AX: There’s a scene where Roger gets possessed and the entity possessing his body threatens to cut Roger’s throat. When you were doing that, did you have BLAZING SADDLES flashbacks?

SPEIGHT: [laughs] No. But I did think it was an interesting moment to have to play. And I’m the right age to remember BLAZING SADDLES, by the way. I remember that whole Cleavon Little [threatening to shoot himself, as though he has two personalities], “Do what they say …” It’s great. It’s a classic. But no, we weren’t going for a joke in that moment.

AX: There’s a SUPERNATURAL episode from 2015, “Baby,” that’s entirely from the point of view of the car. Do you know if the DRIVEN filmmakers are fans of that? This might not have come to mind except for you being a connecting factor, but …

SPEIGHT: I don’t think that’s what inspired them to write the script. I don’t think that was in their minds when they were coming up with the idea, or the execution. I think I may have mentioned that in prepping for the shoot, “Hey, there’s an episode that is all car-based in SUPERNATURAL,” and Glenn probably watched it, but that was not where he got the idea. He already had the vision of the movie that he wanted to tell, and if he referenced anything from SUPERNATURAL, I’m not sure.

AX: Although there are other characters in it, DRIVEN is largely a two-hander with you and Casey Dillard. Was it like doing a stage play in any way?

SPEIGHT: Well, like doing a stage play, insomuch as there’s amounts of dialogue that rely on Casey and me to be dialed-in in our moments and hold a scene together for two, three, four pages of dialogue at a stretch. So that element of the acting in real time and not doing it in small snippets was theatrical, but at the end of the day, it’s still a movie. So it’s still doing it ten times per angle, and all the things that come along with doing that. I actually enjoyed that part of it, though, being able to act for stretches of time, because most of the world of film and TV, you don’t get that opportunity. You’re limited by time or scope or style or something else. So even in prepping the material, it was nice to be able to work on mini-arcs within the grand arc. It was stretching the muscles that you don’t get to use a lot in TV.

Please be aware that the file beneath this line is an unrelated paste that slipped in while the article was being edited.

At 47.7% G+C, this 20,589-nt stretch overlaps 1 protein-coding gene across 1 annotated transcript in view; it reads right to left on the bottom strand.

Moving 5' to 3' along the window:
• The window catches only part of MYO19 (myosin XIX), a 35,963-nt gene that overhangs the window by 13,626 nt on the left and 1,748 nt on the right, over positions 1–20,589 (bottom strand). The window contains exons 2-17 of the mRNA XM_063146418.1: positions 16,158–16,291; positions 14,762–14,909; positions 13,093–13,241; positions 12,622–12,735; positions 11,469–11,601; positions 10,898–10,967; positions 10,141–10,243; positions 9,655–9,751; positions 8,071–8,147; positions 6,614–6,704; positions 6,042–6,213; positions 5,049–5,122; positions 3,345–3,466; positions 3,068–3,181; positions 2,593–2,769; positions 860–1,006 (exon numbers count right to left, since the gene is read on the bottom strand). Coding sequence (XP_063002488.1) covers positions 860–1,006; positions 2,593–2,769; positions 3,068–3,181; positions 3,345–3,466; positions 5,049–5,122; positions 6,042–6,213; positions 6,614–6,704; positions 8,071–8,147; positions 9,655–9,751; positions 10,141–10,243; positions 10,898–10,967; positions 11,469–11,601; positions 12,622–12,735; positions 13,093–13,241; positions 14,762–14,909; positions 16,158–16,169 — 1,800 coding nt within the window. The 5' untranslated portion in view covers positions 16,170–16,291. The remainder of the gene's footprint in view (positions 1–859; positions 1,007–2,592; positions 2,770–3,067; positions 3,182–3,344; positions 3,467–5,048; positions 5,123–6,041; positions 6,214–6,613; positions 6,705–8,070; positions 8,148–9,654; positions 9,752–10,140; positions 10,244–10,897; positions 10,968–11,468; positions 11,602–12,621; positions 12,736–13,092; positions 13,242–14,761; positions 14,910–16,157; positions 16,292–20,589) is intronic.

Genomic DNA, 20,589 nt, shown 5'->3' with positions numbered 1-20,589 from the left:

AX: You also write and direct. According to IMDB, your first major directing piece was a feature film called NORTH BEACH that you directed and starred in. What was that?

SPEIGHT: That’s an indie film I made in ’99. I co-directed that with a buddy of mine Jed Mortenson. We both were at the University of Southern California. He was a cinema major, I was a theater major. We made that with a bunch of college buddies. We got a sound mix from Skywalker Sound, and got go up there to the ranch and mix this movie. And we shot it on 16-millimeter, for no money. So we had a 16-millimeter movie with a 5.1 surround mix. It’s got a million-dollar mix, and a hundred-dollar picture, but it got released, and it’s a really fun little Gen X rom-com movie about life in San Francisco in the late ‘90s, early ‘00s.

Richard Speight Jr. and Casey Dillard in DRIVEN | ©2020 Uncork’d Entertainment

Richard Speight Jr. and Casey Dillard in DRIVEN | ©2020 Uncork’d Entertainment

AX: You also co-created and starred in and directed all ten episodes of a series called KINGS OF CON. What was that?

SPEIGHT: KINGS OF CON is a single-camera comedy that I created alongside Rob Benedict. It was a scripted comedy series we made for Lionsgate, set behind the scenes in the world of fan conventions. Now it’s on Amazon Prime. Rob and I wrote all the episodes, and we both play the lead characters in all the episodes, and then I directed them all. I did cast some SUPERNATURAL alums, Jared Padalecki, Jensen Ackles make an appearance, Misha Collins, Kurt Fuller, [as well as non-SUPERNATURAL actors] Ron Livingston, Michael Cudlitz. It’s a really fantastic cast doing phenomenal comedic work in a fairly small-sized show, but we had a big footprint. We had big people involved, and the show is really, really funny.

AX: Was that because you had access to the convention scene and you were like, “Hey, free production value”?

SPEIGHT: No, we didn’t shoot at conventions. We shot like a normal show. We had a production crew, and rented a hotel and turned it into what we wanted to do, so it was not a run-and-gun production, it was an actual production. We set up and ran like a show, because it was a show. Alongside acting, I’ve written and directed for years, and Rob and I have really good comedic sensibilities that we share, and had this idea of doing something fun, kind of exploring the comedic elements of the convention circuit that we were so involved in. It’s all fiction, it’s all fictionalized, but we’ve become so familiar with the world that we saw a lot of humor in it that we could mine for a show, so we did.

AX: It’s sometimes tricky to depict your audience in a way that is humorous without insulting them. How did you walk that line?

SPEIGHT: Because the show’s not about fans. The show’s about the actors who are paid to be there. So the entire show, KINGS OF CON, is about the behind-the-scenes world. It’s about all the actors who walk through the kitchens and live in the green rooms and go from town to town, hotel to hotel, doing these conventions. That’s the cast of characters. In the same way that 30 ROCK is not about the audience, it’s about the writers of the show. I mean, it’s the same design. KINGS OF CON is about the people doing the convention, not about the people attending it.

Related: Movie Review: DRIVEN

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Article: DRIVEN: Richard Speight Jr. chats about being a demon hunter – Exclusive Interview – Part 1